War on Iraq: the humanitarian crisis

No special sitting of U.N. Human Rights body on Iraq situation
The decision of the UN Human Rights Commission not to have a special sitting to consider the human rights and humanitarian situation resulting from the US-led invasion of Iraq is one more blow to the United Nations and its bodies. By Chakravarthi Raghavan.

The US-led assault on Iraq currently under way will have dire consequences for the Iraqi people, many of whom will be deprived of food, water, shelter and medical treatment, estimates a United Nations report written before the onset of hostilities.

Dated 10 December 2002, the 'strictly confidential' internal UN document, Likely humanitarian scenarios, evaluates the probable humanitarian impacts of a war on Iraq. It was produced to assist with UN contingency planning for safeguarding the welfare of the population, and is based on estimates by UN humanitarian agencies. The document was leaked to a US non-governmental organisation and is available on the website of the UK-based Campaign Against Sanctions on Iraq (CASI)

'While it is only a draft document, and estimates may since have been revised,' CASI noted in a summary of the report, 'it is probably the most authoritative information currently available regarding UN assessments of the humanitarian consequences of a war.'

With the US and its allies now having unleashed their fearsome military might on the Iraqi nation, the devastating 'humanitarian scenarios' outlined in the document just got a great deal likelier.

The report highlights a World Health Organisation (WHO) estimate that 100,000 civilians could be wounded and 400,000 more may require medical treatment for indirect injuries from the devastation wrought by the conflict.

Those who do escape injury face the threat of illness, as the report predicts that 'the outbreak of diseases in epidemic if not pandemic proportions is very likely.' Cholera and dysentery thrive in a war-ravaged environment, while the present low vaccination rates for measles, meningitis and the like only increase the likely health hazards facing the Iraqi population.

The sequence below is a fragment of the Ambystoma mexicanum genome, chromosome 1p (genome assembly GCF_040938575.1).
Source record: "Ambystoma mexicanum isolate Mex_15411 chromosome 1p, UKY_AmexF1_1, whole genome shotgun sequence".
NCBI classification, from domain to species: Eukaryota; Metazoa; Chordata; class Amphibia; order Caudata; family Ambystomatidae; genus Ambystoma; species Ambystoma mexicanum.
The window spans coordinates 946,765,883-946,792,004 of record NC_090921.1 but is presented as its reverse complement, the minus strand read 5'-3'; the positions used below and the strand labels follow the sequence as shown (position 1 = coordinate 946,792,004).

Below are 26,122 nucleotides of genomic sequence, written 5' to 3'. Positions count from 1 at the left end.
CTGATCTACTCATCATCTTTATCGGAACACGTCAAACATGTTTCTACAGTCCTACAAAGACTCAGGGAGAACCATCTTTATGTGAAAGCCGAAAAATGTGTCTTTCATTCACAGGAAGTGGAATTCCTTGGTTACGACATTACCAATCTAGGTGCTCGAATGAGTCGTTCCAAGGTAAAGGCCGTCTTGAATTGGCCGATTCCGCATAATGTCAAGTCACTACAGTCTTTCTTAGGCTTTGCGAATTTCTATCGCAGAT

To make matters worse, the pharmaceuticals needed to cope with this potential health crisis may be lacking. Not only were some medical items already in short supply or non-existent at the time the report was written, but '[t]he expected increase in the instances of diarrhoeal disease and respiratory infections resulting from the conditions experienced in a post-conflict scenario, for example the absence of potable water and contaminated air (e.g., should oil fields be put ablaze, similar to what happened in Kuwait), as well as overcrowding, traumatic injuries, and a lack of refrigeration, would translate into an increased demand and consumption of medical supplies and drugs, rendering the existing stocks inadequate.'

As conditions deteriorate, it is children under five years old, pregnant and lactating women, and internally displaced persons who will be rendered particularly vulnerable by the likely absence of a functioning primary healthcare system in a post-conflict scenario, says the UN report. The UN Children's Fund (UNICEF) has estimated that these groups number more than seven million in the central and southern regions of Iraq alone, underlining the sheer magnitude of the health problems which could besiege the war-torn country.

Read more:

Leaked U.N. report predicts dire humanitarian impacts from Iraq war

Strictly confidential: likely humanitarian scenarios
UN confidential report on the humanitarian consequences of a war on Iraq.

UN’s Office of the Iraq Programme

Information on the Oil-for-Food programme and other humanitarian actions in Iraq.



Read also:

Assessments of the likely humanitarian and economic consequences of war on Iraq
Campaign Against Sanctions on Iraq’s webpage, with annotated links to the various relevant reports and assessments which have been published recently (Center for Economic and Social Rights, Unicef, WHO, Save the Children, among other sources).

War in Iraq: managing humanitarian relief
Now that the war has begun, it is important to deal with the urgent task of meeting the needs of the Iraqi people (International Crisis Group report, PdF format).

Humanitarian aid
Web resources and initiatives on the Iraq’s humanitarian challenge.

About Iraq
Different web resources about the situation in the Iraqi society, from the government, civil society, and international organizations.

In-depth report: War on Iraq
Conflict reports from alternative and mainstream media, as well as civil society organizations. Up-to-date information on civil casualties.





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